Hugh Cudlipp – Lord Cudlipp, as he became – understood that to have authority, impact and a business model you had to achieve scale. And he did. At its peak of 5 million the Daily Mirror was the bestselling newspaper in the world.

It achieved that by a combination of three things: a strong sense of what role journalism could play in the lives of its audience, great reporting and courageous independent editing, and a thorough knowledge of how to put contemporary technology to the service of journalism.

Cudlipp was highly creative within the boundaries of his time. I wonder now, confronted with unbounded possibilities, what would Hugh Cudlipp do?  How would he interpret the job of the editor and journalist in the digital age?

When he was appointed editorial director of the Mirror in 1952, newspaper groups were the big beasts in the information landscape. They were the way that people found out about the world, their only competition coming from BBC radio news and from newsreels. At that time, there was not really a proper television news service.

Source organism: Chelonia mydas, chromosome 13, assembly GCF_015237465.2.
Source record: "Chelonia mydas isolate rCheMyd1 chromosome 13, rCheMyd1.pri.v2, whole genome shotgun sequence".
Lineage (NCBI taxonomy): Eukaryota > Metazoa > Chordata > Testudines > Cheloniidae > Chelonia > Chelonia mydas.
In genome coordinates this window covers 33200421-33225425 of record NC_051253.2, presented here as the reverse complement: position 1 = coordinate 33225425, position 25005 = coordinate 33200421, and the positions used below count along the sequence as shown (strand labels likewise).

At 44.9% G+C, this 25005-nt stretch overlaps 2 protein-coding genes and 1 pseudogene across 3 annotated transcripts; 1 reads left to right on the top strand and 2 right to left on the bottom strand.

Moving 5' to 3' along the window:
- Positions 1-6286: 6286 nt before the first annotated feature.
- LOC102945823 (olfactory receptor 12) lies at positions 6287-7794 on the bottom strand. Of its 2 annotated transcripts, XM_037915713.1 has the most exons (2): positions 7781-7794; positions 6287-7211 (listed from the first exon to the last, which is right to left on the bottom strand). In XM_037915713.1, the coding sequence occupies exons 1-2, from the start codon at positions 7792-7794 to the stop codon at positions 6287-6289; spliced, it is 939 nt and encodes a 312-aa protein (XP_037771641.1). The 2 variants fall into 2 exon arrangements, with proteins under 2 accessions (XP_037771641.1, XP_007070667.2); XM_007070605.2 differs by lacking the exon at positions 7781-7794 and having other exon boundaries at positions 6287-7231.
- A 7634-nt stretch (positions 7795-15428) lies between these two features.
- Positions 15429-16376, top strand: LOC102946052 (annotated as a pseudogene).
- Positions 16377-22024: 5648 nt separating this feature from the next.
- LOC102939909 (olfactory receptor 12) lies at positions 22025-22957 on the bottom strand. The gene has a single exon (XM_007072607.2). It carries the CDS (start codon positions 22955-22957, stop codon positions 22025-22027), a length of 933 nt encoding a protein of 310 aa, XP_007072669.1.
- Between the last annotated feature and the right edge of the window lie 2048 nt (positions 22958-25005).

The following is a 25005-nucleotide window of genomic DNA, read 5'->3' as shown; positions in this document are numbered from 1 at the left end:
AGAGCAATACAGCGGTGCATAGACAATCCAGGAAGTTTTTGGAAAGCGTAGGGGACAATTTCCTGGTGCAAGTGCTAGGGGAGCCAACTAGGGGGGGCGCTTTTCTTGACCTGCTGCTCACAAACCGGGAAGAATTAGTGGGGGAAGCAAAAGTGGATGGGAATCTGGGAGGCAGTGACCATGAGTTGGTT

Even during the rise of TV news, which changed journalism profoundly, newspaper businesses retained a dominant position in the media industry and in popular culture.

The internet and the worldwide web have transformed that landscape.

We are seeing unimaginably large new entities, which get their size from publishing not just a selected number of stories but everything in the world.  Social networks and search engines are the masters of this universe.

As we see the disappearance of print as a significant medium, and the likely decline of broadcast television, the paths our stories and journalism must travel down to reach readers and viewers are being shaped by technologies beyond our control.